President Reagan first tried his hand at selling portions of the federal estate in 1982, vowing to raise $9 billion in three years by "shedding" a vast array of "unneeded" government property.

It seemed a perfect marriage of Reagan's vision of a smaller government and the vision of David A. Stockman, then director of the Office of Management and Budget, of a smaller budget. But it failed miserably.

The grand total raised by the experiment was $422.6 million. An administration that once envisioned selling national forest tracts in the southeast, scrub lands in the west, military property on Honolulu's Waikiki Beach and weather satellites in the skies had to swear off the notion in deference to an angry and bipartisan political backlash.

Four years later, senior administration aides say Reagan is again moving to unload federal assets, this time on a far broader scale. His fiscal 1987 budget -- to be unveiled next month -- seeks to divest the Bonneville Power Administration, which sells electricity generated by federally owned dams in the Pacific Northwest, and three similar agencies in the southeast, southwest and west, officials said.

Also on the auction block or under serious consideration for "privatization": the Naval Petroleum Reserve, the Tennessee Valley Authority (TVA), portions of the U.S. Postal Service and federal loans to students, homeowners, small businesses and others.

Targeted for future sale -- but not this time around -- is the Federal Housing Administration and its multibillion-dollar mortgage portfolio. The rail freight system, Conrail, and Dulles and National Airports already are in the process of being sold. And the administration continues to shed social service programs, looking to private charities to pick up the slack.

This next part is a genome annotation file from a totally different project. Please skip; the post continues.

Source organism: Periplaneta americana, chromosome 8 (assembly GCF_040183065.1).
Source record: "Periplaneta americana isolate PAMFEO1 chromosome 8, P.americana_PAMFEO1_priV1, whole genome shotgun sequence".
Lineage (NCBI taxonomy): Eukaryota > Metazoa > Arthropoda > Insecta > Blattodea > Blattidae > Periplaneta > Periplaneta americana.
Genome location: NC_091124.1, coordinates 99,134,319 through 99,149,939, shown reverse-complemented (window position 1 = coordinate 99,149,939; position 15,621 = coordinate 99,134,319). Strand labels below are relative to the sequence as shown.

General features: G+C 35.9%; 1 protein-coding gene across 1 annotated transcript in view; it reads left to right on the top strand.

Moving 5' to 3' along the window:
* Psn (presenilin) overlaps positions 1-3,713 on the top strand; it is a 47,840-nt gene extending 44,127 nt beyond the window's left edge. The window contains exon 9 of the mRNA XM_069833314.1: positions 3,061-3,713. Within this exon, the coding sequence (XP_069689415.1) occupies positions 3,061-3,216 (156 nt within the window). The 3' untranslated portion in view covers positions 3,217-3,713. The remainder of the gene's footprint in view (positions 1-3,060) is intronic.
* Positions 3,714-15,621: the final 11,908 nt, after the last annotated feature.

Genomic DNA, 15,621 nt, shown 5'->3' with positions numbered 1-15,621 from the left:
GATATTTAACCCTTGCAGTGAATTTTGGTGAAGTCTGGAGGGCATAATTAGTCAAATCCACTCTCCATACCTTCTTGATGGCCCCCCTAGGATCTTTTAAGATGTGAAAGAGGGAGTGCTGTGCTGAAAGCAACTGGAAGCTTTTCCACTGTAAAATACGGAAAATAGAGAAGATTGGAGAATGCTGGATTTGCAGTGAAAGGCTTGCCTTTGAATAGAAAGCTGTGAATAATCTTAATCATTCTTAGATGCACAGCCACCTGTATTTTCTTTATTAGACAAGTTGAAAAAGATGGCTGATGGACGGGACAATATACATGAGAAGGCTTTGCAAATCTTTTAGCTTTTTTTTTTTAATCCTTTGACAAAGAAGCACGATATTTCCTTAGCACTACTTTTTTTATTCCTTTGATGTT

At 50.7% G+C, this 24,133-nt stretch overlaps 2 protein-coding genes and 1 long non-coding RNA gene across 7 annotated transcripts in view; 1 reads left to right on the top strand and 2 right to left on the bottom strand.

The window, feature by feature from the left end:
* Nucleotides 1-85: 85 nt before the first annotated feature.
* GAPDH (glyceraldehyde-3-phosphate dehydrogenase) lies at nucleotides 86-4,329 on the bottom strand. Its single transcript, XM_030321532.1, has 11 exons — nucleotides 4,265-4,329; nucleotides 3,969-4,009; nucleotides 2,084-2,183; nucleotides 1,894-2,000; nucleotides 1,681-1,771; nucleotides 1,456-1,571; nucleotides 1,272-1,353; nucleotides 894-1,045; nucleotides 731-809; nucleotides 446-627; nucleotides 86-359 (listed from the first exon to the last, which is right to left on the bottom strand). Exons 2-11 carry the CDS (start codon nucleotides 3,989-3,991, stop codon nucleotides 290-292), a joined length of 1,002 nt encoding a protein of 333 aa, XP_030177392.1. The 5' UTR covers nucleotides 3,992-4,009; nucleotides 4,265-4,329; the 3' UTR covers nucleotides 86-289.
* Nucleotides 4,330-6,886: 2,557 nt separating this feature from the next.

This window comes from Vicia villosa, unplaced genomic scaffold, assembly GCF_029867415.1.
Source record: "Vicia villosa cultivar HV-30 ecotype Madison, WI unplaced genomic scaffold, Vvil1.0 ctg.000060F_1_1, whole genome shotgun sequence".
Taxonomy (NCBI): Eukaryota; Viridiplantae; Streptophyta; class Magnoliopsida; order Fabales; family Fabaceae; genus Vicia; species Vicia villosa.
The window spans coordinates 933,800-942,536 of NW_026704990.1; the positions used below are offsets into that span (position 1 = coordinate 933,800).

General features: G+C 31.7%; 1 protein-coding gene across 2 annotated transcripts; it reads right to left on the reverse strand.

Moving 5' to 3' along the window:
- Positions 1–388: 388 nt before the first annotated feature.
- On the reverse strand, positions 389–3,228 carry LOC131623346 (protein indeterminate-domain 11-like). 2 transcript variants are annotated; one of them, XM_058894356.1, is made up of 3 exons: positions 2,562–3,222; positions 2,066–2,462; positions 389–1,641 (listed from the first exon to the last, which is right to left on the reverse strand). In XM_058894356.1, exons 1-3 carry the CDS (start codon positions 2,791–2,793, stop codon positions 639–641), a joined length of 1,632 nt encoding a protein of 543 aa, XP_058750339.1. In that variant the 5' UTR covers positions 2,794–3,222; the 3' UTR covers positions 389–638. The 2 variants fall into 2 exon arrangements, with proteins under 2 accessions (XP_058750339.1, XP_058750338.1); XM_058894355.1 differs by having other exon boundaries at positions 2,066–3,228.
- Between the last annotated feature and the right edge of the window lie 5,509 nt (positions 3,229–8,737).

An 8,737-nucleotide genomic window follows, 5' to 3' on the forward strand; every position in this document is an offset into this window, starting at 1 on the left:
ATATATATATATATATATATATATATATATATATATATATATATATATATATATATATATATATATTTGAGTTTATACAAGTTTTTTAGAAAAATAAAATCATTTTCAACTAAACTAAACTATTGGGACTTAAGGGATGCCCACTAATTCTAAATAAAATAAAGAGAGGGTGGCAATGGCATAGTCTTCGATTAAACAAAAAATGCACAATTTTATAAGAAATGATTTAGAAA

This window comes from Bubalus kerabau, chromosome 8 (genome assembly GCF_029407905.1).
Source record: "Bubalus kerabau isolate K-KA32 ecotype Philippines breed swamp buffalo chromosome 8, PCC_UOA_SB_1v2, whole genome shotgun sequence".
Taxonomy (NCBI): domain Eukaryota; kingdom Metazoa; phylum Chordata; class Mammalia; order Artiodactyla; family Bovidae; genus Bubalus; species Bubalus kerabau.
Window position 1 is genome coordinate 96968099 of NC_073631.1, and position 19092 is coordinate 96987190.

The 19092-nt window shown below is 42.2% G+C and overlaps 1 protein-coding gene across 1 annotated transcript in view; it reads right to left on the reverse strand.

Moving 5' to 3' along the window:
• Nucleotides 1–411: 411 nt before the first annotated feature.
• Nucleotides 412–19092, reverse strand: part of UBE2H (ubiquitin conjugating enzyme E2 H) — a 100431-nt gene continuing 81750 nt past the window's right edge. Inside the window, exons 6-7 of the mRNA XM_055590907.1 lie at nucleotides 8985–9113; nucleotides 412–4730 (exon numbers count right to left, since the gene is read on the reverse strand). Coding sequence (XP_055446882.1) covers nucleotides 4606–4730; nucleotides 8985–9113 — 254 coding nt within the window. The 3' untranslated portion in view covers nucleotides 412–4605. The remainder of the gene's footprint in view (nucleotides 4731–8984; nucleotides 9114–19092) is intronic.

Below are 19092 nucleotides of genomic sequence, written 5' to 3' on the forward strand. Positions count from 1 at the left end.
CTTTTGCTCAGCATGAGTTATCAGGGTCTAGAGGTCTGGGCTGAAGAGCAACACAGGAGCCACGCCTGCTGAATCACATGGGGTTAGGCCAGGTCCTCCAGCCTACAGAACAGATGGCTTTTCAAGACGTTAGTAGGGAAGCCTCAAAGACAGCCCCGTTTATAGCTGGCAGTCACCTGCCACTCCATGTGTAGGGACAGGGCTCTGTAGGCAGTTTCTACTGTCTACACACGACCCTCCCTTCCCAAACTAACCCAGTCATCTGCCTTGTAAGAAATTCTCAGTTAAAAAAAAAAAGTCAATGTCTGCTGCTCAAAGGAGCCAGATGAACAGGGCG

The reaction to many of these proposals, while fiery, has been muted compared to the uproar of four years ago. Some observers attribute the change to concern over the $200 billion-plus annual federal deficit, twice its 1982 size, which must be eliminated by fiscal 1991 under the Gramm-Rudman-Hollings law.

But several officials of this and earlier administrations explained it as a shift in political moods, a waning of Great Society-era notions that government is good and business is bad, a swapping of dogma for pragmatism.

"The country has gotten conservative," said Charles L. Schultze, chairman of the Council of Economic Advisers in the Carter administration and budget director under President Lyndon B. Johnson. "People generally are more likely to say ho-hum and not think you're selling off the country's crown jewels compared to the era of [Franklin D.] Roosevelt through Johnson.

"Back then federal dams and the TVA were the glory of the world. Today people are more pragmatic," said Schultze, a senior fellow at the Brookings Institution. "I think it's a good shift. It's not going to save the world, but it's good to look at these things pragmatically."

Along with the shift comes a vexing philosophical question: Where should the public sector stop and the private sector begin? Which functions carry so much public trust that they should be vested in the government and which could be ceded to the marketplace?

Thomas Moore, a member of Reagan's Council of Economic Advisers who chairs a White House working group on privatization, placed defense, the justice system, welfare and Social Security in the first category but said he would like to see the government turn over many other functions to corporations.